GNAT officials complains about teacher absenteeism
Koforidua Aug. 17, GNA- Mr Benjamin Kobina Osei, Head, Salaries, Terms and Conditions of Service of Ghana National Association of Teachers (GNAT), has noted that high teacher absenteeism is one of the key inefficiencies in the education sector.
'It is more common in rural schools, apparently associated with higher occurrences of a poor work environment and poor teacher morale,' he said.
Mr Osei was speaking at the Eastern Regional GNAT fourth Quadrennial Delegates Conference in Koforidua on the theme: 'Education in crisis, the way forward.'
He said the main underlying reasons for the high absentee rate of teachers are lack of supervision, sickness/medical care, collection of salary at a bank located at a distance, and frequent funeral attendance.
The others are long distances to school, religious practices for instance, Friday prayers among Muslim teachers, schools lacking facilities like toilets and potable water and rural teachers supplementing their income by engaging in activities related to farming.
'Low attendance of teachers in schools is compounded by the problem of low instructional time in school; that is low time on task, which appears to be widespread in Africa.'
Mr Osei said a simple observation of school activities provides a good picture of the causes of low time on task.
'Frequent breaks when teachers are separated from students such as listening to phone calls in the midst of teaching, slow transition to instruction, disciplining students, collecting homework among others, all create an illusion of children learning,' he said.
Mr Osei said in attempt to provide free quality basic education for all by 2015, many governments had introduced social interventions, which had largely increased school enrolments without corresponding infrastructure.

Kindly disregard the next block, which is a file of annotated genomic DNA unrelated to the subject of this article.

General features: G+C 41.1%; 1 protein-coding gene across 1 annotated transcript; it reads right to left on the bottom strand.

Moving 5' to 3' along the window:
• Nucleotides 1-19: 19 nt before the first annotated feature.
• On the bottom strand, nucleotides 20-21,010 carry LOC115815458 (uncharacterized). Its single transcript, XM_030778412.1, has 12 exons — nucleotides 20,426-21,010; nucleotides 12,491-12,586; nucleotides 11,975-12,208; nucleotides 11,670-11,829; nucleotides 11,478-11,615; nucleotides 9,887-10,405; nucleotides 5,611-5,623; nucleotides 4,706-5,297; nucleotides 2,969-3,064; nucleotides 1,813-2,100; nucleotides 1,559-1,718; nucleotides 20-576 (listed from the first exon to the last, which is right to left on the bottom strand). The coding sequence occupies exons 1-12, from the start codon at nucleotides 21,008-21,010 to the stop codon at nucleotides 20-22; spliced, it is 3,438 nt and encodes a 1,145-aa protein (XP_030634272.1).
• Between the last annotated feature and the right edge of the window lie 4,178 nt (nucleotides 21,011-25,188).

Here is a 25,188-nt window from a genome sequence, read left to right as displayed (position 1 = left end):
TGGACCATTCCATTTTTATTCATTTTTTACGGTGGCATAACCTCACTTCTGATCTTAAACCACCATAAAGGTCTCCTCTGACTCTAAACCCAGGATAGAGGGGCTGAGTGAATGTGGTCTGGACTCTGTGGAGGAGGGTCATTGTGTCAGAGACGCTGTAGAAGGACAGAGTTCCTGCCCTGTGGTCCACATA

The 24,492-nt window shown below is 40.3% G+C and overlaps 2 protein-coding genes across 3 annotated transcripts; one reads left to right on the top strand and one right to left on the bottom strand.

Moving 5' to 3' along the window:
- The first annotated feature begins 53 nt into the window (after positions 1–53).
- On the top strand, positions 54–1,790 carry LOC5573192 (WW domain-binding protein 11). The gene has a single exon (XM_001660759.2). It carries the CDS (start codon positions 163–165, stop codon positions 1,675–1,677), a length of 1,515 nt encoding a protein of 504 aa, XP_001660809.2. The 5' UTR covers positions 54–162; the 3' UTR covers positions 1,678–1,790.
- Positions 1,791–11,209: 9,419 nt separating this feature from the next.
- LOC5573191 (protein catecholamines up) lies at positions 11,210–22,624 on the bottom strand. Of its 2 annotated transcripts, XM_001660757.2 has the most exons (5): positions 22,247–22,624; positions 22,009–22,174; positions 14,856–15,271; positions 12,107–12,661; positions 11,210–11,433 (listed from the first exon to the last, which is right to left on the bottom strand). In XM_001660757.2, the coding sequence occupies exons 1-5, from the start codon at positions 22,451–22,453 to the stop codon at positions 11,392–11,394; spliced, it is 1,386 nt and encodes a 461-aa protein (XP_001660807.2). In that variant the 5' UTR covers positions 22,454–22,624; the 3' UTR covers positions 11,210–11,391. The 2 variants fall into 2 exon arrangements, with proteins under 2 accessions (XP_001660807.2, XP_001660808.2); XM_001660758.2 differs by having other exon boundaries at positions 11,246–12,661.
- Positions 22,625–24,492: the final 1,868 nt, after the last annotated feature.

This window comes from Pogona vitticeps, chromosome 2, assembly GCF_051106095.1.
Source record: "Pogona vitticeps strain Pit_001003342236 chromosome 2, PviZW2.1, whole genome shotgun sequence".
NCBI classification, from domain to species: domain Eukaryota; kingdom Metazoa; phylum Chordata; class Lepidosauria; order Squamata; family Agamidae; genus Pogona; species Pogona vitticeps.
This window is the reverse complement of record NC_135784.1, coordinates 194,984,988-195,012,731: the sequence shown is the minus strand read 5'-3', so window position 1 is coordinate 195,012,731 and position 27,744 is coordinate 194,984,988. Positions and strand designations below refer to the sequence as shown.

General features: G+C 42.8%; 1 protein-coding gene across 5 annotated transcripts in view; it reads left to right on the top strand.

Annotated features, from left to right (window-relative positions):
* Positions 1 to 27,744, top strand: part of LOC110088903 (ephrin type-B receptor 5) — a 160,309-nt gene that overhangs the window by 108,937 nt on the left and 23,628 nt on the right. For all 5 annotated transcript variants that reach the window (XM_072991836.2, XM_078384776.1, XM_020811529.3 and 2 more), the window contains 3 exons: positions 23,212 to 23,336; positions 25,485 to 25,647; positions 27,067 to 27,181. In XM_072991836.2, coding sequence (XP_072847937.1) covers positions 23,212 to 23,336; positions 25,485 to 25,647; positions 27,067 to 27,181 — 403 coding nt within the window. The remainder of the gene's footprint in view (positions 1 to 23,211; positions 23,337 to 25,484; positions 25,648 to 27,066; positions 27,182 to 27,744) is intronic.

He said the result has been large class sizes, which make it absolutely impossible for teachers to do-child centred teaching as required in quality education delivery.
On the way forward, Mr Osei said the whole country including teachers, policy makers and politicians should notice the enormity of the crisis and see it as real and not imagined.
'We need to stop the blame game and politicisation of education by politicians and tackle the challenges head on.'
He said educational policies must emanate from the needs of the country and not tied to the whims and caprices of politicians.
Mr Osei said education management, which is gradually becoming lethargic, must be strengthened to perform its supervisory roles effectively whilst teachers must go back to the basics of what is required of them as professionals.
'While making these demands on teachers, there is also a felt need to train more teachers and improve upon their working conditions as a way of motivating them to avoid using contact hours to engage in farming to support themselves,' he said.